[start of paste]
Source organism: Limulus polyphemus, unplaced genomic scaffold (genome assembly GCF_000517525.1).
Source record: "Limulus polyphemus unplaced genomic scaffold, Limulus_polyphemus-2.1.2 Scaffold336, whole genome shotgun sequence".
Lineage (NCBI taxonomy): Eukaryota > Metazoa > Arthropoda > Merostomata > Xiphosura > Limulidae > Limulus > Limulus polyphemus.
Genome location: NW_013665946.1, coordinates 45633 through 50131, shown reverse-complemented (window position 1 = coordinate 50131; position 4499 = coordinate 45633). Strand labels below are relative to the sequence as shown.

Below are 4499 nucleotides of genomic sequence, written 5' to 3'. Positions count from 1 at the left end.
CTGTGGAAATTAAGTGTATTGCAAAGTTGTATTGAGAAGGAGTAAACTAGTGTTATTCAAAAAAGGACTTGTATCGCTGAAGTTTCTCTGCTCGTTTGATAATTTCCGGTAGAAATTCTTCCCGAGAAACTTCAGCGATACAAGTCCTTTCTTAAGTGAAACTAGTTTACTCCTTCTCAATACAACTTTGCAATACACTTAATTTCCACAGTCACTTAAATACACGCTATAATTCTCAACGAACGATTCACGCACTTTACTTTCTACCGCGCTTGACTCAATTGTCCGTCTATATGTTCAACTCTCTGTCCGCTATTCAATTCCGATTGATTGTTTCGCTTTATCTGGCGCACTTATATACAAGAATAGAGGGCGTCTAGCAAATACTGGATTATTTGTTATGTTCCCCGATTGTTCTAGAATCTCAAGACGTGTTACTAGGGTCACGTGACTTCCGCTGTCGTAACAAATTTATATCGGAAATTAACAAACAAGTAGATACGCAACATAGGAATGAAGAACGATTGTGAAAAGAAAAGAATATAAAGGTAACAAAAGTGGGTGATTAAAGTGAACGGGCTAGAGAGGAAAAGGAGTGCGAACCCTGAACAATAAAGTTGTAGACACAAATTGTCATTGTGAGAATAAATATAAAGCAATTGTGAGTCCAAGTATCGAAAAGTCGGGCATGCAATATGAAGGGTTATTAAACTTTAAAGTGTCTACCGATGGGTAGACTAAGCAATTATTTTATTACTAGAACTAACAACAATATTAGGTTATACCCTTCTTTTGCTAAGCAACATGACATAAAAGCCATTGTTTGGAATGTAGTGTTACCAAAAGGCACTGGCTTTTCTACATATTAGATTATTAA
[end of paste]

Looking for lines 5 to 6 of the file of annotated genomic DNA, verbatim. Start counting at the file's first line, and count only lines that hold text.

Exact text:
Below are 4499 nucleotides of genomic sequence, written 5' to 3'. Positions count from 1 at the left end.
CTGTGGAAATTAAGTGTATTGCAAAGTTGTATTGAGAAGGAGTAAACTAGTGTTATTCAAAAAAGGACTTGTATCGCTGAAGTTTCTCTGCTCGTTTGATAATTTCCGGTAGAAATTCTTCCCGAGAAACTTCAGCGATACAAGTCCTTTCTTAAGTGAAACTAGTTTACTCCTTCTCAATACAACTTTGCAATACACTTAATTTCCACAGTCACTTAAATACACGCTATAATTCTCAACGAACGATTCACGCACTTTACTTTCTACCGCGCTTGACTCAATTGTCCGTCTATATGTTCAACTCTCTGTCCGCTATTCAATTCCGATTGATTGTTTCGCTTTATCTGGCGCACTTATATACAAGAATAGAGGGCGTCTAGCAAATACTGGATTATTTGTTATGTTCCCCGATTGTTCTAGAATCTCAAGACGTGTTACTAGGGTCACGTGACTTCCGCTGTCGTAACAAATTTATATCGGAAATTAACAAACAAGTAGATACGCAACATAGGAATGAAGAACGATTGTGAAAAGAAAAGAATATAAAGGTAACAAAAGTGGGTGATTAAAGTGAACGGGCTAGAGAGGAAAAGGAGTGCGAACCCTGAACAATAAAGTTGTAGACACAAATTGTCATTGTGAGAATAAATATAAAGCAATTGTGAGTCCAAGTATCGAAAAGTCGGGCATGCAATATGAAGGGTTATTAAACTTTAAAGTGTCTACCGATGGGTAGACTAAGCAATTATTTTATTACTAGAACTAACAACAATATTAGGTTATACCCTTCTTTTGCTAAGCAACATGACATAAAAGCCATTGTTTGGAATGTAGTGTTACCAAAAGGCACTGGCTTTTCTACATATTAGATTATTAA